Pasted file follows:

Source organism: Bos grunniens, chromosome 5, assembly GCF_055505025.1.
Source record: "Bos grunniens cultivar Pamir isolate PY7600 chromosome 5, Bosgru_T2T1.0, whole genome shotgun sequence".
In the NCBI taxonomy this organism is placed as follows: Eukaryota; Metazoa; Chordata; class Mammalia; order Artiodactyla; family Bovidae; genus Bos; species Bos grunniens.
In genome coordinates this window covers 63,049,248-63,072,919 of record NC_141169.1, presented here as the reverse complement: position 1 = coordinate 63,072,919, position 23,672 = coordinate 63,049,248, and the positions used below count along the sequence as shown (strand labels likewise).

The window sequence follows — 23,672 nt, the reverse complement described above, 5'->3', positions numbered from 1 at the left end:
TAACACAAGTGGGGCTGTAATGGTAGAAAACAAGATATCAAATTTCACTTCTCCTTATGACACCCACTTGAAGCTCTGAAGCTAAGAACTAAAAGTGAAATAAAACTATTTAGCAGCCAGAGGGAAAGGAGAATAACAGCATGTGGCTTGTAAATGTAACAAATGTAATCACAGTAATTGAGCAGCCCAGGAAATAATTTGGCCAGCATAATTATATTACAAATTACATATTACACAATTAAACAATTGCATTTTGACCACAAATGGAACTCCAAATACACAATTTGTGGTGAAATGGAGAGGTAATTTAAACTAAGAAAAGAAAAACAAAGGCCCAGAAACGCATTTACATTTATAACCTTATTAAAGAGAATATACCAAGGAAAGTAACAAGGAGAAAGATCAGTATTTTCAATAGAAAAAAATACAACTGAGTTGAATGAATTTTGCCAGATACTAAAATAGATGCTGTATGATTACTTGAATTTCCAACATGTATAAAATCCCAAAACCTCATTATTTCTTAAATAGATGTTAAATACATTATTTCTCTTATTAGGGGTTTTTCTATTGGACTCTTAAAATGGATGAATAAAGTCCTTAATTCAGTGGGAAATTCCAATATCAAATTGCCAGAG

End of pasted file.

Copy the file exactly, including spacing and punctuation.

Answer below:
Source organism: Bos grunniens, chromosome 5, assembly GCF_055505025.1.
Source record: "Bos grunniens cultivar Pamir isolate PY7600 chromosome 5, Bosgru_T2T1.0, whole genome shotgun sequence".
In the NCBI taxonomy this organism is placed as follows: Eukaryota; Metazoa; Chordata; class Mammalia; order Artiodactyla; family Bovidae; genus Bos; species Bos grunniens.
In genome coordinates this window covers 63,049,248-63,072,919 of record NC_141169.1, presented here as the reverse complement: position 1 = coordinate 63,072,919, position 23,672 = coordinate 63,049,248, and the positions used below count along the sequence as shown (strand labels likewise).

The window sequence follows — 23,672 nt, the reverse complement described above, 5'->3', positions numbered from 1 at the left end:
TAACACAAGTGGGGCTGTAATGGTAGAAAACAAGATATCAAATTTCACTTCTCCTTATGACACCCACTTGAAGCTCTGAAGCTAAGAACTAAAAGTGAAATAAAACTATTTAGCAGCCAGAGGGAAAGGAGAATAACAGCATGTGGCTTGTAAATGTAACAAATGTAATCACAGTAATTGAGCAGCCCAGGAAATAATTTGGCCAGCATAATTATATTACAAATTACATATTACACAATTAAACAATTGCATTTTGACCACAAATGGAACTCCAAATACACAATTTGTGGTGAAATGGAGAGGTAATTTAAACTAAGAAAAGAAAAACAAAGGCCCAGAAACGCATTTACATTTATAACCTTATTAAAGAGAATATACCAAGGAAAGTAACAAGGAGAAAGATCAGTATTTTCAATAGAAAAAAATACAACTGAGTTGAATGAATTTTGCCAGATACTAAAATAGATGCTGTATGATTACTTGAATTTCCAACATGTATAAAATCCCAAAACCTCATTATTTCTTAAATAGATGTTAAATACATTATTTCTCTTATTAGGGGTTTTTCTATTGGACTCTTAAAATGGATGAATAAAGTCCTTAATTCAGTGGGAAATTCCAATATCAAATTGCCAGAG